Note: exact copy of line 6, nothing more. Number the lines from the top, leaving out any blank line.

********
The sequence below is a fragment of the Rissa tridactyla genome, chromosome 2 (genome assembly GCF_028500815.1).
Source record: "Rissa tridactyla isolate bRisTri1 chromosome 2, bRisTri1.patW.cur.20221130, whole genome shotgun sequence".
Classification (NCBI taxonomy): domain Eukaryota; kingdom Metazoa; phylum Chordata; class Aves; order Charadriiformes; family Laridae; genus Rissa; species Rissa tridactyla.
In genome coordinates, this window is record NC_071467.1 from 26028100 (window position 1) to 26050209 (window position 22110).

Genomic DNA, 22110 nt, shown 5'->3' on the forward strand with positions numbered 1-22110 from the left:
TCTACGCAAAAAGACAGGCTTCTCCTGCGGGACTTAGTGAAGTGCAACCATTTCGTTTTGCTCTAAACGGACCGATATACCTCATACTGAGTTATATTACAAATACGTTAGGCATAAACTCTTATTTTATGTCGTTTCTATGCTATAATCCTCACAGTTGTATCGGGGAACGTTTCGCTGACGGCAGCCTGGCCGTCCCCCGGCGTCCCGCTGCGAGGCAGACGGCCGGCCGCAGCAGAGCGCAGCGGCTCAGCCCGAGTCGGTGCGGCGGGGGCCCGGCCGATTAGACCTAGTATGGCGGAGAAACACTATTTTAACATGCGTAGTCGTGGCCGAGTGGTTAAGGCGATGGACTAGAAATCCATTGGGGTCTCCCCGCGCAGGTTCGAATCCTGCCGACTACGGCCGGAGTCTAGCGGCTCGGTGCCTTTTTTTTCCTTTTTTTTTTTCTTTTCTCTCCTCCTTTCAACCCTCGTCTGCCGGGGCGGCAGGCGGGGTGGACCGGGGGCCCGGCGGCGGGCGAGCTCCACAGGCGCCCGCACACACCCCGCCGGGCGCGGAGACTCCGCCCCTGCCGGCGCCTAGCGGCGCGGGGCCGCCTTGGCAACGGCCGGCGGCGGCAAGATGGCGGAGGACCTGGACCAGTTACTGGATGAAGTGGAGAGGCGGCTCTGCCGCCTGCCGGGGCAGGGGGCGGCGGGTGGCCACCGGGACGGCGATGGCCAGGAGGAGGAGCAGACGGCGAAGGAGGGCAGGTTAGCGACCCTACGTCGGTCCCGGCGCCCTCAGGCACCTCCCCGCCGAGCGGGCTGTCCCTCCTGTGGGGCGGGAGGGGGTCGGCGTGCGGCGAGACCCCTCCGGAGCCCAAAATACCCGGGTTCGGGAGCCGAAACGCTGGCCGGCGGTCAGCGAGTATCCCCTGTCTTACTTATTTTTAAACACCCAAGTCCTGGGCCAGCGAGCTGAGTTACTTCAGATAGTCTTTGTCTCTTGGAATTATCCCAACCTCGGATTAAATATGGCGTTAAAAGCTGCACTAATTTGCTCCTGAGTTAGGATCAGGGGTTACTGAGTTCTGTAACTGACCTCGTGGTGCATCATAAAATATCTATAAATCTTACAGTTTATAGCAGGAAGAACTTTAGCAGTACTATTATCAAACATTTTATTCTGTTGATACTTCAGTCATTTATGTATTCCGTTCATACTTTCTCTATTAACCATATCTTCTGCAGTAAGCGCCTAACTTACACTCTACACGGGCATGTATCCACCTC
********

TCTACGCAAAAAGACAGGCTTCTCCTGCGGGACTTAGTGAAGTGCAACCATTTCGTTTTGCTCTAAACGGACCGATATACCTCATACTGAGTTATATTACAAATACGTTAGGCATAAACTCTTATTTTATGTCGTTTCTATGCTATAATCCTCACAGTTGTATCGGGGAACGTTTCGCTGACGGCAGCCTGGCCGTCCCCCGGCGTCCCGCTGCGAGGCAGACGGCCGGCCGCAGCAGAGCGCAGCGGCTCAGCCCGAGTCGGTGCGGCGGGGGCCCGGCCGATTAGACCTAGTATGGCGGAGAAACACTATTTTAACATGCGTAGTCGTGGCCGAGTGGTTAAGGCGATGGACTAGAAATCCATTGGGGTCTCCCCGCGCAGGTTCGAATCCTGCCGACTACGGCCGGAGTCTAGCGGCTCGGTGCCTTTTTTTTCCTTTTTTTTTTTCTTTTCTCTCCTCCTTTCAACCCTCGTCTGCCGGGGCGGCAGGCGGGGTGGACCGGGGGCCCGGCGGCGGGCGAGCTCCACAGGCGCCCGCACACACCCCGCCGGGCGCGGAGACTCCGCCCCTGCCGGCGCCTAGCGGCGCGGGGCCGCCTTGGCAACGGCCGGCGGCGGCAAGATGGCGGAGGACCTGGACCAGTTACTGGATGAAGTGGAGAGGCGGCTCTGCCGCCTGCCGGGGCAGGGGGCGGCGGGTGGCCACCGGGACGGCGATGGCCAGGAGGAGGAGCAGACGGCGAAGGAGGGCAGGTTAGCGACCCTACGTCGGTCCCGGCGCCCTCAGGCACCTCCCCGCCGAGCGGGCTGTCCCTCCTGTGGGGCGGGAGGGGGTCGGCGTGCGGCGAGACCCCTCCGGAGCCCAAAATACCCGGGTTCGGGAGCCGAAACGCTGGCCGGCGGTCAGCGAGTATCCCCTGTCTTACTTATTTTTAAACACCCAAGTCCTGGGCCAGCGAGCTGAGTTACTTCAGATAGTCTTTGTCTCTTGGAATTATCCCAACCTCGGATTAAATATGGCGTTAAAAGCTGCACTAATTTGCTCCTGAGTTAGGATCAGGGGTTACTGAGTTCTGTAACTGACCTCGTGGTGCATCATAAAATATCTATAAATCTTACAGTTTATAGCAGGAAGAACTTTAGCAGTACTATTATCAAACATTTTATTCTGTTGATACTTCAGTCATTTATGTATTCCGTTCATACTTTCTCTATTAACCATATCTTCTGCAGTAAGCGCCTAACTTACACTCTACACGGGCATGTATCCACCTC